Compared to ischemic stroke, intracerebral hemorrhage (ICH) has higher mortality and worse morbidity. Unfortunately, we still lack a primary treatment for ICH. Promising trials using recombinant activated factor VII (rFVIIa) to prevent hematoma expansion have not yielded consistent improvement in outcome, and a large multicenter surgical trial failed to show benefit. Thus, management focuses on supportive care, including management of blood pressure, intraventricular hemorrhage, glucose, and fever. This chapter summarizes the trials of rFVIIa and surgery and provides an update on the issues surrounding the management of hypertension, intraventricular hemorrhage, glucose, and fever. Recent work on the impact of antiplatelet agents and statins on the incidence and severity of ICH is reviewed, and some new considerations regarding defining prognosis and limiting care are discussed.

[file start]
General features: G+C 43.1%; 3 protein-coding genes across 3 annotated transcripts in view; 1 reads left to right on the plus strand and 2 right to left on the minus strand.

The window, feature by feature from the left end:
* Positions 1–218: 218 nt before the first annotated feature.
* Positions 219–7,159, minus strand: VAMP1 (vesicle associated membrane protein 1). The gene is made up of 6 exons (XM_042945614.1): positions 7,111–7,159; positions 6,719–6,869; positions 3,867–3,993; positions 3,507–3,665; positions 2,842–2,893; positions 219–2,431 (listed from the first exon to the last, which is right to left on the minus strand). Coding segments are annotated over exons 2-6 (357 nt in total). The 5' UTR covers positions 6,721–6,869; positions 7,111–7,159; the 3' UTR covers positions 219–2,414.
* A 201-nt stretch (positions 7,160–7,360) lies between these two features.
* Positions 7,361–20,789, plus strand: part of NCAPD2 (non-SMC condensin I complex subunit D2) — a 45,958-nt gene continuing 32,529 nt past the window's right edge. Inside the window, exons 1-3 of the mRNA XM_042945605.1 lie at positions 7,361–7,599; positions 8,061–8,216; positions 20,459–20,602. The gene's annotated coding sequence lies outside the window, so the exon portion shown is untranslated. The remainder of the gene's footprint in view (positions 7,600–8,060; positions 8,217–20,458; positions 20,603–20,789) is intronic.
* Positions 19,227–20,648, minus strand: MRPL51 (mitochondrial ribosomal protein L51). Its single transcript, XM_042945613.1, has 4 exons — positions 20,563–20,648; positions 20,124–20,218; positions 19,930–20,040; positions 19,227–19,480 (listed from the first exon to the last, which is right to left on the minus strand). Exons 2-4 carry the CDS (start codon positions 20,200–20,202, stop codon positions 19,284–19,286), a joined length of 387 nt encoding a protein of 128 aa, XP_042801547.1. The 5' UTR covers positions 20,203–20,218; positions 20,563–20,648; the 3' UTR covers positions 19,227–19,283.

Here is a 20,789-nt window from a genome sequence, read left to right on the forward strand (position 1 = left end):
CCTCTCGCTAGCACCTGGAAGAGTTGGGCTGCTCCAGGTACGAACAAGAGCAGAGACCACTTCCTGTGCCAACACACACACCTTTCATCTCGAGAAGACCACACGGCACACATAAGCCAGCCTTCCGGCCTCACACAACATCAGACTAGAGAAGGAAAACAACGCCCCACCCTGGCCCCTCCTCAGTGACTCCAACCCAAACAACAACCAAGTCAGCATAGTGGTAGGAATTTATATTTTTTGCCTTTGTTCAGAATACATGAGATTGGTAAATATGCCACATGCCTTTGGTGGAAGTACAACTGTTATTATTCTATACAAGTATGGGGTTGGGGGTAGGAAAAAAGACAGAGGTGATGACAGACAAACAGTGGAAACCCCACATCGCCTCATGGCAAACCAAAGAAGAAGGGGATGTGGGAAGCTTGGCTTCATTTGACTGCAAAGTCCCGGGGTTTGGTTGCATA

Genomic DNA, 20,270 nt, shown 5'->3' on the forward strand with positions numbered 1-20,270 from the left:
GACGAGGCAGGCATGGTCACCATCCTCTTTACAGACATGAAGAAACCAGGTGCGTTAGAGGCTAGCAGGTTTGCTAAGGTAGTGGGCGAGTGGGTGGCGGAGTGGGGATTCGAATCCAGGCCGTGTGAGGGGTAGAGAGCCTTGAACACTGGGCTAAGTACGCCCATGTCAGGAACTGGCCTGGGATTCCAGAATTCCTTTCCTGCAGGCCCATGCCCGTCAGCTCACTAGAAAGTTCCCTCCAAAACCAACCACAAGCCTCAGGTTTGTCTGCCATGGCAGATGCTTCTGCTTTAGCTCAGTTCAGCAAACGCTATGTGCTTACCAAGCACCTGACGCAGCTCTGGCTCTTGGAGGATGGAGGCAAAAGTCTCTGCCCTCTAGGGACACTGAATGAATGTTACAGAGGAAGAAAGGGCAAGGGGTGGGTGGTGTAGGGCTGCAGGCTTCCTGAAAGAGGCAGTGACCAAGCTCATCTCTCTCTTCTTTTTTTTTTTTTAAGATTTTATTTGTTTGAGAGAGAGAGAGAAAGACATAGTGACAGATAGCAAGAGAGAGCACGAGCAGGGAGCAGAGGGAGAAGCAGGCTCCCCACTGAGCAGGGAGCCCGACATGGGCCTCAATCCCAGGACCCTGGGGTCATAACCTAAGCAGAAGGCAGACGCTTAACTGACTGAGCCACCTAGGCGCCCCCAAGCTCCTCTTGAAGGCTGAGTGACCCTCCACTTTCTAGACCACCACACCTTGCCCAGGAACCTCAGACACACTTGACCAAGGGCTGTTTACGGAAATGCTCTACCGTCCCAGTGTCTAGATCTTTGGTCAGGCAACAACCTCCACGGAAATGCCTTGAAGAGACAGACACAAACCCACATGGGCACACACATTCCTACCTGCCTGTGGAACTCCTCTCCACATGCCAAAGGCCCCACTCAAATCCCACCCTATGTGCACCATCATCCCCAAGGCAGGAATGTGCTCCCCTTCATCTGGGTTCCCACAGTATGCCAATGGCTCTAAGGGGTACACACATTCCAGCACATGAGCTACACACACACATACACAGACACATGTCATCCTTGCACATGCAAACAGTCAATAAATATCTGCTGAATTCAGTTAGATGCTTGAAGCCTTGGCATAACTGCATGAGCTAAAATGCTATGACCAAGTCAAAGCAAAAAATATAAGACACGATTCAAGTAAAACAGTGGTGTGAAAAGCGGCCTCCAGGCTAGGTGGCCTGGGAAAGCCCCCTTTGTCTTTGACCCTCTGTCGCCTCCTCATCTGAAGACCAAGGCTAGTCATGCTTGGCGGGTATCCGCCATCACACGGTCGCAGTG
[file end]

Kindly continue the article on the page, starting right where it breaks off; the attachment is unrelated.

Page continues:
|Number of pages||17|
|Journal||CONTINUUM Lifelong Learning in Neurology|
|State||Published - Jun 1 2009|